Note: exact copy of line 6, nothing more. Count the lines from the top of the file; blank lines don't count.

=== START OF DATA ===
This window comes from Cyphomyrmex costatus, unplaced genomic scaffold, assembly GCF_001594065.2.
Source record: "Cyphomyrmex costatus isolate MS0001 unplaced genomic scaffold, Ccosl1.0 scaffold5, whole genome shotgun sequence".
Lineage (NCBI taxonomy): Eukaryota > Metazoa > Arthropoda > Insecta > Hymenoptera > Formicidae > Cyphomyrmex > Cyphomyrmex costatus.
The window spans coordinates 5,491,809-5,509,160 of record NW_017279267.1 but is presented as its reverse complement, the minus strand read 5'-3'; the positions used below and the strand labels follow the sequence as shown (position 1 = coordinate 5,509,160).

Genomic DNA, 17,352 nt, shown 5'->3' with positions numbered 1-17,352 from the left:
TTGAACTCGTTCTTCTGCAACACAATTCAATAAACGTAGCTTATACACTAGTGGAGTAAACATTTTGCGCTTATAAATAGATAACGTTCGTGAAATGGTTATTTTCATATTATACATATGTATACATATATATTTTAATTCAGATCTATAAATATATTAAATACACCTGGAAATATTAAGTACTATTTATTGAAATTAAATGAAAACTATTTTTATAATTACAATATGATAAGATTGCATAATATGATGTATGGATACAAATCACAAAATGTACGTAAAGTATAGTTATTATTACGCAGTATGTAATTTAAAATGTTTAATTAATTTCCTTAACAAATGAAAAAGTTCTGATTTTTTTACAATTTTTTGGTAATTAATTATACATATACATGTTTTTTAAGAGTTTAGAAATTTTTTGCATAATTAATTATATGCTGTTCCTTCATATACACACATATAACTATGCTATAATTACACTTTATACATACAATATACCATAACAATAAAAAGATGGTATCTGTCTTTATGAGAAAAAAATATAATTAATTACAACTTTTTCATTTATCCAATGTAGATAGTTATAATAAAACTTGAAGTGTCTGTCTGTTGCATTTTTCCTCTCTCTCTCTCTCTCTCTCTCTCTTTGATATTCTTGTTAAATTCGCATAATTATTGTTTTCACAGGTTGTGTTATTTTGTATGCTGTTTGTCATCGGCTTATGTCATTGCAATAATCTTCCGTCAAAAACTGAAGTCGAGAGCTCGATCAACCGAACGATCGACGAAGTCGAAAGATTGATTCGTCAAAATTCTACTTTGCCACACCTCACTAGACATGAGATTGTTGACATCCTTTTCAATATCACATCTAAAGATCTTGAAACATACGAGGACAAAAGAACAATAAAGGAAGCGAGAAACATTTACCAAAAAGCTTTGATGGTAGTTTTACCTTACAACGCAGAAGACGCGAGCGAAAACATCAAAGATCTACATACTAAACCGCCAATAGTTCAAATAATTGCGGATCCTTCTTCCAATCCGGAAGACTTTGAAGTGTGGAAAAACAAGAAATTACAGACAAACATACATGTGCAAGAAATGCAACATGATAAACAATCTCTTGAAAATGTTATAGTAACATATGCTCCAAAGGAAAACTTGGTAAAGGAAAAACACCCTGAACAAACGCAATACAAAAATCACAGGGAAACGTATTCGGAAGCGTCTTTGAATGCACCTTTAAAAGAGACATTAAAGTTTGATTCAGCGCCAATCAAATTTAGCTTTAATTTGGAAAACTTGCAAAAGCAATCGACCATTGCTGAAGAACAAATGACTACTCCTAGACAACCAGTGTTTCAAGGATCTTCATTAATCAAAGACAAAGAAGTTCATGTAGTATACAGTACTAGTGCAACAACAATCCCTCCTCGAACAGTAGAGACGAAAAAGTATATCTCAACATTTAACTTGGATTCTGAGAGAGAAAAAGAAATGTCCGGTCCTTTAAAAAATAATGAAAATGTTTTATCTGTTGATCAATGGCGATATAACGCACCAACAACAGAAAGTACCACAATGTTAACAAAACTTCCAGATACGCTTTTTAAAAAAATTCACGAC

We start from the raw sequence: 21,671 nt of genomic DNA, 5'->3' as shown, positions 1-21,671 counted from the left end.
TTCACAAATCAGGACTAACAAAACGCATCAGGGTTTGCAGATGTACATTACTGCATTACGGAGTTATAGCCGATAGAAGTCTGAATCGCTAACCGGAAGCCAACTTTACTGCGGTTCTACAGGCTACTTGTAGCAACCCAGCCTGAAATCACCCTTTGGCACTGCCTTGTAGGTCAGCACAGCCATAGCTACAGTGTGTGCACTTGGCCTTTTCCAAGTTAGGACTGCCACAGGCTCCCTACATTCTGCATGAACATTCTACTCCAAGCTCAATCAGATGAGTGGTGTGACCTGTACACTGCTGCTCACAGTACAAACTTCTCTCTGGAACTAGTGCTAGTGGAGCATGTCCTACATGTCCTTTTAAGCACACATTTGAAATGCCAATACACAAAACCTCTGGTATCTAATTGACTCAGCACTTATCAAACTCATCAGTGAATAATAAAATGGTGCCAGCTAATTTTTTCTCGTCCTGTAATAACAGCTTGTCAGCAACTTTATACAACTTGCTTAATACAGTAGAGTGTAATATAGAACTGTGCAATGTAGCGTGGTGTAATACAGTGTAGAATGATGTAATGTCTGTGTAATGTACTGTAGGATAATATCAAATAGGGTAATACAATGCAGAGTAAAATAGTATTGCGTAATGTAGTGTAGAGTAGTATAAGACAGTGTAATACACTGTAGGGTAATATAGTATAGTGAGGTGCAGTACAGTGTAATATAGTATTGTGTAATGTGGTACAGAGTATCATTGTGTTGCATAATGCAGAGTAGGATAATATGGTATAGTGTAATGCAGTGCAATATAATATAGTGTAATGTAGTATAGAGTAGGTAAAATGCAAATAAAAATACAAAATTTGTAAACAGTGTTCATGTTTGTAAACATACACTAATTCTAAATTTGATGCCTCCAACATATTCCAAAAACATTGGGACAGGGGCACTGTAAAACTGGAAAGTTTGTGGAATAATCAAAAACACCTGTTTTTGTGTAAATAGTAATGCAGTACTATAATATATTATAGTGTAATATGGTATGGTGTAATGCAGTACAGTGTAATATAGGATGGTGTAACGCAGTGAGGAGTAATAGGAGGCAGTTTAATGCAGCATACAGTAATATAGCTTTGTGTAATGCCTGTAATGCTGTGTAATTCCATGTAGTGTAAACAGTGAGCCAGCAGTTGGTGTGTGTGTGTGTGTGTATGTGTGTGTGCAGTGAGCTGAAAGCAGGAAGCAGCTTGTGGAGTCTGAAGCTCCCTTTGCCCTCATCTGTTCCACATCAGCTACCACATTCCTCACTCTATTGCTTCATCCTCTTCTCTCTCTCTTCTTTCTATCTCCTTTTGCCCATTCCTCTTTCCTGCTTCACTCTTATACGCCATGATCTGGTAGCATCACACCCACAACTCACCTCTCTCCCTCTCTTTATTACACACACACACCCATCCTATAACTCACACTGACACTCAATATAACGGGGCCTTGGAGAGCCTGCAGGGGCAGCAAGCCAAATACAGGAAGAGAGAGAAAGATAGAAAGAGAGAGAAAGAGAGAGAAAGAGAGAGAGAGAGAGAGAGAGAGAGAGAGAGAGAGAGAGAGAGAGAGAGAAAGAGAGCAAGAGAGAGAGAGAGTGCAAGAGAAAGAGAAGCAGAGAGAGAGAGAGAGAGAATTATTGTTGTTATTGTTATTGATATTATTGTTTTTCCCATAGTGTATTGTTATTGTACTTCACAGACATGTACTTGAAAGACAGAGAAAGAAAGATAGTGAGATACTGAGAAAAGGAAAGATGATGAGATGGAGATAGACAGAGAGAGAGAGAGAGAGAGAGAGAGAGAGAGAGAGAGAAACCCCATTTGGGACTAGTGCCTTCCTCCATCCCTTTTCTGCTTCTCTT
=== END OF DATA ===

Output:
TTGAACTCGTTCTTCTGCAACACAATTCAATAAACGTAGCTTATACACTAGTGGAGTAAACATTTTGCGCTTATAAATAGATAACGTTCGTGAAATGGTTATTTTCATATTATACATATGTATACATATATATTTTAATTCAGATCTATAAATATATTAAATACACCTGGAAATATTAAGTACTATTTATTGAAATTAAATGAAAACTATTTTTATAATTACAATATGATAAGATTGCATAATATGATGTATGGATACAAATCACAAAATGTACGTAAAGTATAGTTATTATTACGCAGTATGTAATTTAAAATGTTTAATTAATTTCCTTAACAAATGAAAAAGTTCTGATTTTTTTACAATTTTTTGGTAATTAATTATACATATACATGTTTTTTAAGAGTTTAGAAATTTTTTGCATAATTAATTATATGCTGTTCCTTCATATACACACATATAACTATGCTATAATTACACTTTATACATACAATATACCATAACAATAAAAAGATGGTATCTGTCTTTATGAGAAAAAAATATAATTAATTACAACTTTTTCATTTATCCAATGTAGATAGTTATAATAAAACTTGAAGTGTCTGTCTGTTGCATTTTTCCTCTCTCTCTCTCTCTCTCTCTCTCTTTGATATTCTTGTTAAATTCGCATAATTATTGTTTTCACAGGTTGTGTTATTTTGTATGCTGTTTGTCATCGGCTTATGTCATTGCAATAATCTTCCGTCAAAAACTGAAGTCGAGAGCTCGATCAACCGAACGATCGACGAAGTCGAAAGATTGATTCGTCAAAATTCTACTTTGCCACACCTCACTAGACATGAGATTGTTGACATCCTTTTCAATATCACATCTAAAGATCTTGAAACATACGAGGACAAAAGAACAATAAAGGAAGCGAGAAACATTTACCAAAAAGCTTTGATGGTAGTTTTACCTTACAACGCAGAAGACGCGAGCGAAAACATCAAAGATCTACATACTAAACCGCCAATAGTTCAAATAATTGCGGATCCTTCTTCCAATCCGGAAGACTTTGAAGTGTGGAAAAACAAGAAATTACAGACAAACATACATGTGCAAGAAATGCAACATGATAAACAATCTCTTGAAAATGTTATAGTAACATATGCTCCAAAGGAAAACTTGGTAAAGGAAAAACACCCTGAACAAACGCAATACAAAAATCACAGGGAAACGTATTCGGAAGCGTCTTTGAATGCACCTTTAAAAGAGACATTAAAGTTTGATTCAGCGCCAATCAAATTTAGCTTTAATTTGGAAAACTTGCAAAAGCAATCGACCATTGCTGAAGAACAAATGACTACTCCTAGACAACCAGTGTTTCAAGGATCTTCATTAATCAAAGACAAAGAAGTTCATGTAGTATACAGTACTAGTGCAACAACAATCCCTCCTCGAACAGTAGAGACGAAAAAGTATATCTCAACATTTAACTTGGATTCTGAGAGAGAAAAAGAAATGTCCGGTCCTTTAAAAAATAATGAAAATGTTTTATCTGTTGATCAATGGCGATATAACGCACCAACAACAGAAAGTACCACAATGTTAACAAAACTTCCAGATACGCTTTTTAAAAAAATTCACGAC